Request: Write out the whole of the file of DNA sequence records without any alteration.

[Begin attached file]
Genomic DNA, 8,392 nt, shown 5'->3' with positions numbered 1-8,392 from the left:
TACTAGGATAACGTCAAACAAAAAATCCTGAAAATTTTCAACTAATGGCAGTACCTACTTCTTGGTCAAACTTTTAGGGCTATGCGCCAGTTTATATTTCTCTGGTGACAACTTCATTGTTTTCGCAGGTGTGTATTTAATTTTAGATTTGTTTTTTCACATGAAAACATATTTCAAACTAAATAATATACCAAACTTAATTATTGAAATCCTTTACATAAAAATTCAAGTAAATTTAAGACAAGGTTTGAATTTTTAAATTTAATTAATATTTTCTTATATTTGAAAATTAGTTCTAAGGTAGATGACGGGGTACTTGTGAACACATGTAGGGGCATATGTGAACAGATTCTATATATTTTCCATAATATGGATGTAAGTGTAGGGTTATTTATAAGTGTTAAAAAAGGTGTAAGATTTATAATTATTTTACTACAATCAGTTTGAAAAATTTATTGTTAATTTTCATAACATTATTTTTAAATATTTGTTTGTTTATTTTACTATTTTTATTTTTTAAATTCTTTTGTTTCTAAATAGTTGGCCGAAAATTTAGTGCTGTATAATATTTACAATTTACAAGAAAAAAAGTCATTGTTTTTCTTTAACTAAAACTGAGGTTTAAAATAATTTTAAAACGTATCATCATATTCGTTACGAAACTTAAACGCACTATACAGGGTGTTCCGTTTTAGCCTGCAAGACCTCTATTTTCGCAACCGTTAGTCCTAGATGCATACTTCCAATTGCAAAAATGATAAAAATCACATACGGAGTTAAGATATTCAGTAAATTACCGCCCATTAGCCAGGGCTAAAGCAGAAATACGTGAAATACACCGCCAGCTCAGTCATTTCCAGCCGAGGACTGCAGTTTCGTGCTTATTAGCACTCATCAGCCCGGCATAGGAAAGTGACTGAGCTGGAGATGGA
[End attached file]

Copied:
Genomic DNA, 8,392 nt, shown 5'->3' with positions numbered 1-8,392 from the left:
TACTAGGATAACGTCAAACAAAAAATCCTGAAAATTTTCAACTAATGGCAGTACCTACTTCTTGGTCAAACTTTTAGGGCTATGCGCCAGTTTATATTTCTCTGGTGACAACTTCATTGTTTTCGCAGGTGTGTATTTAATTTTAGATTTGTTTTTTCACATGAAAACATATTTCAAACTAAATAATATACCAAACTTAATTATTGAAATCCTTTACATAAAAATTCAAGTAAATTTAAGACAAGGTTTGAATTTTTAAATTTAATTAATATTTTCTTATATTTGAAAATTAGTTCTAAGGTAGATGACGGGGTACTTGTGAACACATGTAGGGGCATATGTGAACAGATTCTATATATTTTCCATAATATGGATGTAAGTGTAGGGTTATTTATAAGTGTTAAAAAAGGTGTAAGATTTATAATTATTTTACTACAATCAGTTTGAAAAATTTATTGTTAATTTTCATAACATTATTTTTAAATATTTGTTTGTTTATTTTACTATTTTTATTTTTTAAATTCTTTTGTTTCTAAATAGTTGGCCGAAAATTTAGTGCTGTATAATATTTACAATTTACAAGAAAAAAAGTCATTGTTTTTCTTTAACTAAAACTGAGGTTTAAAATAATTTTAAAACGTATCATCATATTCGTTACGAAACTTAAACGCACTATACAGGGTGTTCCGTTTTAGCCTGCAAGACCTCTATTTTCGCAACCGTTAGTCCTAGATGCATACTTCCAATTGCAAAAATGATAAAAATCACATACGGAGTTAAGATATTCAGTAAATTACCGCCCATTAGCCAGGGCTAAAGCAGAAATACGTGAAATACACCGCCAGCTCAGTCATTTCCAGCCGAGGACTGCAGTTTCGTGCTTATTAGCACTCATCAGCCCGGCATAGGAAAGTGACTGAGCTGGAGATGGA